(CNN) -- "Transformers: Age of Extinction" is being called so bad, it hurts.
"Hello, police? I'd like to report an assault," begins The Seattle Times review. "Down at the MegaGigaGrandePlex, and it's still going on. Come quick! I barely escaped with my life. The perp? Michael Bay. He gave me a full-body beatdown. His weapon? 'Transformers: Age of Extinction.' "
The fourth installment of Michael Bay's toys-to-big-screen franchise is supposed to press reset on the story with a new leading man -- Mark Wahlberg in for Shia LaBeouf -- but critics haven't fallen for it. While Bay has said that he envisions "Age of Extinction" to be the launching pad for a new "Transformers" trilogy to follow the one led by LaBeouf -- which included "Transformers" (2007); "Transformers: Revenge of the Fallen" (2009); and "Transformers: Dark of the Moon" (2011) -- the question critics have asked is whether there needs to be a new trilogy at all.
Wahlberg stars in "Age of Extinction" as Texan Cade Yeager, an inventor and single dad of a teen daughter (Nicola Peltz). He accidentally stumbles upon Optimus Prime when he picks up an old truck.
Set four years after the events of "Dark of the Moon," Optimus Prime and the rest of the Autobots are now being targeted for elimination, spearheading showdowns between the Autobots and their allies -- Cade, his daughter, and her boyfriend (Jack Reynor) -- and, well, everyone else.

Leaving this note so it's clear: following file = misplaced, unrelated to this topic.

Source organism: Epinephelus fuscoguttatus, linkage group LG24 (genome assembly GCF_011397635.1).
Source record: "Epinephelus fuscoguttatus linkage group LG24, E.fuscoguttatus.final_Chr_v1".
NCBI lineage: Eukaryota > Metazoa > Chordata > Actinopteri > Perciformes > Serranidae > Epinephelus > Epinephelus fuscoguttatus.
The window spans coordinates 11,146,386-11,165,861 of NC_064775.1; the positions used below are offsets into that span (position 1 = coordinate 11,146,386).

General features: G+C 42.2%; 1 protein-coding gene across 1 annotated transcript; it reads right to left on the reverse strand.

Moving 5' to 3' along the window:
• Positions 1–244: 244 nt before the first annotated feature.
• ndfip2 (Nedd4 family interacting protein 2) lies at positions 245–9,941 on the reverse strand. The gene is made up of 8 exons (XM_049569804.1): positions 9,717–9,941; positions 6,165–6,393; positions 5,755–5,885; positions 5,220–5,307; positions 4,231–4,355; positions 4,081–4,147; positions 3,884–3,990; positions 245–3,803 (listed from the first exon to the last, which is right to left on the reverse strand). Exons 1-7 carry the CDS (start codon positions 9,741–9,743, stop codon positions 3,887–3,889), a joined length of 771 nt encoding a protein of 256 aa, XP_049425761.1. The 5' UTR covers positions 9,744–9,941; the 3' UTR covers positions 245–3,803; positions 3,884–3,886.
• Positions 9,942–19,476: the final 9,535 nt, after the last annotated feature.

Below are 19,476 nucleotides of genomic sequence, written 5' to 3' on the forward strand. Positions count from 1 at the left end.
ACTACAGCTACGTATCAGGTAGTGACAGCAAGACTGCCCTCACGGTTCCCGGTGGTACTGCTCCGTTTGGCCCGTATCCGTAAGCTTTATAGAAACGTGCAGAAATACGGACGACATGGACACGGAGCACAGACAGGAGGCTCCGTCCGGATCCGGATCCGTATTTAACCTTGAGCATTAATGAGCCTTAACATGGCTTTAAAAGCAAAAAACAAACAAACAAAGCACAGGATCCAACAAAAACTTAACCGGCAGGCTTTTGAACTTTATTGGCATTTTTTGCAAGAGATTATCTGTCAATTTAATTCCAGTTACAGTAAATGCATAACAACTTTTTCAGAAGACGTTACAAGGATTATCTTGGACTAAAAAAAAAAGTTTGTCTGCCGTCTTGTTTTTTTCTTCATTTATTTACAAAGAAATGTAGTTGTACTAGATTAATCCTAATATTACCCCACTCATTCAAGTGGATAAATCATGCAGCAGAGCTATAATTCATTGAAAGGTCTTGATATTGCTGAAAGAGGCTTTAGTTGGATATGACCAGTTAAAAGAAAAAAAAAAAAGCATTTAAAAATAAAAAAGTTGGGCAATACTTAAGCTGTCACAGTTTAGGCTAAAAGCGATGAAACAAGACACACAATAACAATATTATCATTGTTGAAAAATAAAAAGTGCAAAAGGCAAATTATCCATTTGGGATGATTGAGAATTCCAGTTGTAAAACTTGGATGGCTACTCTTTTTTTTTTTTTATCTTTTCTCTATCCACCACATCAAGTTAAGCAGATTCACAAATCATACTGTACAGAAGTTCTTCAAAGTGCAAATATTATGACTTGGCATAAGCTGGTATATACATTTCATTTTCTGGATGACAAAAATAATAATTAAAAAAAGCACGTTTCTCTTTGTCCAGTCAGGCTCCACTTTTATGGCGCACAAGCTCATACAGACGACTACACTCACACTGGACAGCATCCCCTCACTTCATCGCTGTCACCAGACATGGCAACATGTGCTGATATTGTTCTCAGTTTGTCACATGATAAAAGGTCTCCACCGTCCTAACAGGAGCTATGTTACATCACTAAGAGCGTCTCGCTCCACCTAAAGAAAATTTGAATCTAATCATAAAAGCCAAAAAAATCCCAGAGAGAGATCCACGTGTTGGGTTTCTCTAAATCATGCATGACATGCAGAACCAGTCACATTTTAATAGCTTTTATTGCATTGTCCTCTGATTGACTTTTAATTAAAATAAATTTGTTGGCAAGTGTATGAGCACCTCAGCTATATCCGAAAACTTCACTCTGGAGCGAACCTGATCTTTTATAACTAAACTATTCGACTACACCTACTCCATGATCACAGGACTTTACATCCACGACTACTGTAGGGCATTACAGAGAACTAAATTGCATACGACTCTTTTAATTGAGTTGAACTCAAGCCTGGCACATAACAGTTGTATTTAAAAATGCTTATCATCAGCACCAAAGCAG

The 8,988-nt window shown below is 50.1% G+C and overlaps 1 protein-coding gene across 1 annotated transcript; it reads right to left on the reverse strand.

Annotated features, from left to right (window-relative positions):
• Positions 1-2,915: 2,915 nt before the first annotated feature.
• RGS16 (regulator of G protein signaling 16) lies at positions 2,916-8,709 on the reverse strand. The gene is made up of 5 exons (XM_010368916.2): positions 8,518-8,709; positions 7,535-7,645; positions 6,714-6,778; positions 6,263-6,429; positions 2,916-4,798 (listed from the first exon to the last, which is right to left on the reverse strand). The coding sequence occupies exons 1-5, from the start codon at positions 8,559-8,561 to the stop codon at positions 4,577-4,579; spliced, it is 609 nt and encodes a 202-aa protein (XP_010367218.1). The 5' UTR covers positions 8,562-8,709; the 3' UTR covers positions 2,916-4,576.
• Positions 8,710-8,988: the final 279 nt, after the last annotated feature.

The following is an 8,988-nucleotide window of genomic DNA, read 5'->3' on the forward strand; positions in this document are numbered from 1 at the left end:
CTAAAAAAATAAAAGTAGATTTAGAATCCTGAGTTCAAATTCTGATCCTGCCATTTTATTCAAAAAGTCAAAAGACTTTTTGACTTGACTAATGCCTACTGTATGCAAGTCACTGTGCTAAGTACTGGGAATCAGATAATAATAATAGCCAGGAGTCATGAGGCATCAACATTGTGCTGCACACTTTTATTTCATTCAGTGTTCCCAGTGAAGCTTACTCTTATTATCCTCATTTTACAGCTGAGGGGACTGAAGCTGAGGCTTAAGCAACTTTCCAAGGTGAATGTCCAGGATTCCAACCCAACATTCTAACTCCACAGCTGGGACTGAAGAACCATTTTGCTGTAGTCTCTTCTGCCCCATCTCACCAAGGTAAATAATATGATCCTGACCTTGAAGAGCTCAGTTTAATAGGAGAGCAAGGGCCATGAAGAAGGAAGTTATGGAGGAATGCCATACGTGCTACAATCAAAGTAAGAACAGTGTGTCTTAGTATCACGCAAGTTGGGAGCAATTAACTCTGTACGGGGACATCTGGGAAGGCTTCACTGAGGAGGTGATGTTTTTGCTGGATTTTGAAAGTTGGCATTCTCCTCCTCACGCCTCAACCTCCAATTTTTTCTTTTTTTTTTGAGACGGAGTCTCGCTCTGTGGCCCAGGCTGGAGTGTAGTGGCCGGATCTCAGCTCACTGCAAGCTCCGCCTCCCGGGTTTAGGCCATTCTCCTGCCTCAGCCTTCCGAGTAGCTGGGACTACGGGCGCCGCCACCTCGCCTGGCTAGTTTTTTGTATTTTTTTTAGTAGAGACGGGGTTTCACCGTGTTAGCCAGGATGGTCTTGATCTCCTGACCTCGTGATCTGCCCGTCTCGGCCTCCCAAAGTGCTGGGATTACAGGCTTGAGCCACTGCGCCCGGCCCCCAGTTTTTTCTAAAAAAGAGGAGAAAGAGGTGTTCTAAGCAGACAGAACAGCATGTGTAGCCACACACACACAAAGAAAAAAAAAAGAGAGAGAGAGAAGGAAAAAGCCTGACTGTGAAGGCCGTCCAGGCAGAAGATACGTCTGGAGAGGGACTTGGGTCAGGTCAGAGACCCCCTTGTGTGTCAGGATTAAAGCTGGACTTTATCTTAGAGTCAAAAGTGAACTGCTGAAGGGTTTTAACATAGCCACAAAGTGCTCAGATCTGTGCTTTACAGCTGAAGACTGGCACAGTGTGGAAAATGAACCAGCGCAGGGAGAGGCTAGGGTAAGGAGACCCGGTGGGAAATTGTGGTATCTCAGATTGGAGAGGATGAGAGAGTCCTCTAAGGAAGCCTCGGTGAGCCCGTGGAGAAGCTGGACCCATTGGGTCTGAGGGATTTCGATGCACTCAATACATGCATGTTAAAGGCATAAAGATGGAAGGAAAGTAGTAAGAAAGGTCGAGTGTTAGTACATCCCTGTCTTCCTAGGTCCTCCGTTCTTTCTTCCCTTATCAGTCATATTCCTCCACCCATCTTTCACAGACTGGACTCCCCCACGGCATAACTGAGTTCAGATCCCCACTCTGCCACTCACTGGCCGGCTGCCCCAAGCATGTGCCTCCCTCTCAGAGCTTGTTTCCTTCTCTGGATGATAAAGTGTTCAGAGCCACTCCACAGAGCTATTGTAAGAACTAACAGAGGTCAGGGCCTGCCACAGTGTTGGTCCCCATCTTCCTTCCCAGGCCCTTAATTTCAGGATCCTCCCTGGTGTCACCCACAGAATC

As Wahlberg said at the premiere, "Age of Extinction" is built to be "bigger and better, but also (with) more story (and) more character. And a whole new threat not only to the humans but also to the Autobots."
The good news is that more than one critic thought "Extinction" really is better than some of the prior "Transformers" installments, although that sentiment wasn't shared by all. USA Today, for example, found "Extinction" to be "deafening, deadening and about two hours too long ... (the) weakest installment yet of the 7-year-old Hasbro franchise if the previous three movies were discernible from one another."
But the real issue, as several point out, is the absurdly long running time.
"You can admire what (Bay) does without really enjoying it," says the New York Times' A.O. Scott. "Two hours and 46 minutes of pulverized architecture is a lot to endure, but in every Michael Bay movie there are at least a few moments of inspired, kinetic absurdity."
The Hollywood Reporter acknowledges that there is "a lot of state-of-the-art 3-D chicanery, and the film is a marked improvement over the wholesale inhuman chaos of the last two installments. But the bloat of this latest entry -- at 165 minutes, the longest of the lot -- suggests that Michael Bay and his team are struggling to rejuvenate the whole premise."
At the very least, says the Los Angeles Times, fans of the franchise will adore the movie. "It's still not a great movie, but it is, most definitely, full-metal Bay."
And if you're not already sold on Bay, or the film series? Good luck (and we hope you like CGI).
The movie "is basically a shambles," says New York Magazine's David Edelstein. "If you do see it, I suggest you savor each image on its own terms as a work of CGI art. Dig the bombardment. Forget trying to figure out who's zapping whom and why. Free your mind -- or risk having it transformed into porridge."
CNN's Joan Yeam contributed to this report.